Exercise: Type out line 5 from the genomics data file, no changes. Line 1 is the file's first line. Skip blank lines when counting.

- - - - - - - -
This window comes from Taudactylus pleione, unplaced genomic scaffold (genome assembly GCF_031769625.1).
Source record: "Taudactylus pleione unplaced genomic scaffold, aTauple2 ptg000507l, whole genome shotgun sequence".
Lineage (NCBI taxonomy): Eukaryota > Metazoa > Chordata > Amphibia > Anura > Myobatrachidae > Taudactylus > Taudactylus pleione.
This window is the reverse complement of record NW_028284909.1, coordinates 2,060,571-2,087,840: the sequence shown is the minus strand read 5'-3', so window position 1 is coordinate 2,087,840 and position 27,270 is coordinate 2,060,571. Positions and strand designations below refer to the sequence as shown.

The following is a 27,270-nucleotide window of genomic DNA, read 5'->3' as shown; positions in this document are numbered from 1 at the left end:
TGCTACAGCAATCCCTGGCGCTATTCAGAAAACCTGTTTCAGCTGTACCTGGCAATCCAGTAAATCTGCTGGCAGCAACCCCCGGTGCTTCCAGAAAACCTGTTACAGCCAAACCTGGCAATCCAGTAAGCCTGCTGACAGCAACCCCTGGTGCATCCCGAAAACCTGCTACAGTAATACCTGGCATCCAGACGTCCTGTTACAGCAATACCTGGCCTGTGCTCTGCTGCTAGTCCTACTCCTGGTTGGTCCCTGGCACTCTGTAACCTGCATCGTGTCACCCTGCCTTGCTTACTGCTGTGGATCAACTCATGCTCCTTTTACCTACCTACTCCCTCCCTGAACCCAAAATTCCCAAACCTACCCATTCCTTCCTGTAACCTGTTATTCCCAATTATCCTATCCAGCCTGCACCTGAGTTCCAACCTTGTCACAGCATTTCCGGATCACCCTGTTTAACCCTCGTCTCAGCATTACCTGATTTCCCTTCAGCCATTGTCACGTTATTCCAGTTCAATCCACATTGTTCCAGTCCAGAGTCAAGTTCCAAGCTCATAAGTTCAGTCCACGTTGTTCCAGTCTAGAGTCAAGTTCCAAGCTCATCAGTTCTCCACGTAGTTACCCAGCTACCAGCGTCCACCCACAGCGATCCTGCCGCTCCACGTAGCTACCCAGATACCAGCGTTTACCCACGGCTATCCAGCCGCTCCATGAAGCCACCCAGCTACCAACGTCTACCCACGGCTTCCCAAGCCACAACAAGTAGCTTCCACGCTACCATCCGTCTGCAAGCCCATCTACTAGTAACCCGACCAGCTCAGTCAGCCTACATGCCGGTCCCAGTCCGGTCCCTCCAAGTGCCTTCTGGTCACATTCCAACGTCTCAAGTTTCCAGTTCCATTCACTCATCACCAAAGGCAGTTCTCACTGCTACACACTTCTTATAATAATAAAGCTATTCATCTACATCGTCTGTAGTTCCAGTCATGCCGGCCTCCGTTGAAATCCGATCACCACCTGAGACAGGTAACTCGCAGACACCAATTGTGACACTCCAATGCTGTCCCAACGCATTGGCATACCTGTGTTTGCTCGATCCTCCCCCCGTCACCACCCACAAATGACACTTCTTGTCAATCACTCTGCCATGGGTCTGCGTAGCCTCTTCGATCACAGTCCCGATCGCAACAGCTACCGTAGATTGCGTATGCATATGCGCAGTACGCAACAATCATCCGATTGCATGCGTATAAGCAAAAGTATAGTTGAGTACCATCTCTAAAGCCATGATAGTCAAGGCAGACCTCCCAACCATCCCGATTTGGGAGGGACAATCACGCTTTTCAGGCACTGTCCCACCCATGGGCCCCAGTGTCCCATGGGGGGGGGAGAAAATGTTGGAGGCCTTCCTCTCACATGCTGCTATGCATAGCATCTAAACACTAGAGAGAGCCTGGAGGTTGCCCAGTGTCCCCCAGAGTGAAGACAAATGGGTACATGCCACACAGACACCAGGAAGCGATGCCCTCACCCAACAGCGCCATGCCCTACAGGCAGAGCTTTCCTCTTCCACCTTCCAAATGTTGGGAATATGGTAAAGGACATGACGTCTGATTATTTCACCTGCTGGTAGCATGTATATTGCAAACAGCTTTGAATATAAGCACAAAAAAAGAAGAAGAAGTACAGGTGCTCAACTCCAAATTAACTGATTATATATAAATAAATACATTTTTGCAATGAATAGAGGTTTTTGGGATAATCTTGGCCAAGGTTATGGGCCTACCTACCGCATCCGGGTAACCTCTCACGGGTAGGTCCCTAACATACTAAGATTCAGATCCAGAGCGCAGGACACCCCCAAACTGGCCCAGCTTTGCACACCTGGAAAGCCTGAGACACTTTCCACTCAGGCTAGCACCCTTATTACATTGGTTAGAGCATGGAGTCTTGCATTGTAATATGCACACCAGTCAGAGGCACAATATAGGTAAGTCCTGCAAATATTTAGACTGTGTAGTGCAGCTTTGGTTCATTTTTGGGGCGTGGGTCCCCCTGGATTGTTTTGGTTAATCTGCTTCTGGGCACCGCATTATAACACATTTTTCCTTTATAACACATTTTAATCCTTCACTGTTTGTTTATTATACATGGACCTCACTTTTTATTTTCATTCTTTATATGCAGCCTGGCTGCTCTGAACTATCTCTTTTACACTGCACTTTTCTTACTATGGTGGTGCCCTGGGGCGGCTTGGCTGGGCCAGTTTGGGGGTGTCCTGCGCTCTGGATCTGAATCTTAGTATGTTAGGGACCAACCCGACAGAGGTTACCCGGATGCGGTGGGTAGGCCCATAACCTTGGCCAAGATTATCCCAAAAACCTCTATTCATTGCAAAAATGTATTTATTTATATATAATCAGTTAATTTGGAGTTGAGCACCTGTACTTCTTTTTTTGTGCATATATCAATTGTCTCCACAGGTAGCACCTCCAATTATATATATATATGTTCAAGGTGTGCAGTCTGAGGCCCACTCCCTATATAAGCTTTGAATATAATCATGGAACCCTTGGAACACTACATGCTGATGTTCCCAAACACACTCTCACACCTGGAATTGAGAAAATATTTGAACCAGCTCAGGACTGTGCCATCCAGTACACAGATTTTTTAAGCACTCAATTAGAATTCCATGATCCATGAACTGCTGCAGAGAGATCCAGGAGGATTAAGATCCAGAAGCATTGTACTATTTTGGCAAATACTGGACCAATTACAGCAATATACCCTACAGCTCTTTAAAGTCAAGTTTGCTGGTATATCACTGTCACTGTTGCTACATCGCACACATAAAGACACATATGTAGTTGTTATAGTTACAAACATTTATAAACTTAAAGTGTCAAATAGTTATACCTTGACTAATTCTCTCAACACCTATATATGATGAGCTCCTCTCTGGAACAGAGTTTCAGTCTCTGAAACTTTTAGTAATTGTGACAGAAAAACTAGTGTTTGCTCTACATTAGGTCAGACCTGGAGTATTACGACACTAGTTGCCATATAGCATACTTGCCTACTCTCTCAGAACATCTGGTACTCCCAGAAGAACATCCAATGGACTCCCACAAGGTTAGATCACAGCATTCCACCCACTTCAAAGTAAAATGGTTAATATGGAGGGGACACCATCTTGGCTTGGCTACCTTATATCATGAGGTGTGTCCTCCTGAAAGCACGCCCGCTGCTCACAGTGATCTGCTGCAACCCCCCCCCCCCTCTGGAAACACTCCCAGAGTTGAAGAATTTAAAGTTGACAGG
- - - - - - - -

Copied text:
The following is a 27,270-nucleotide window of genomic DNA, read 5'->3' as shown; positions in this document are numbered from 1 at the left end: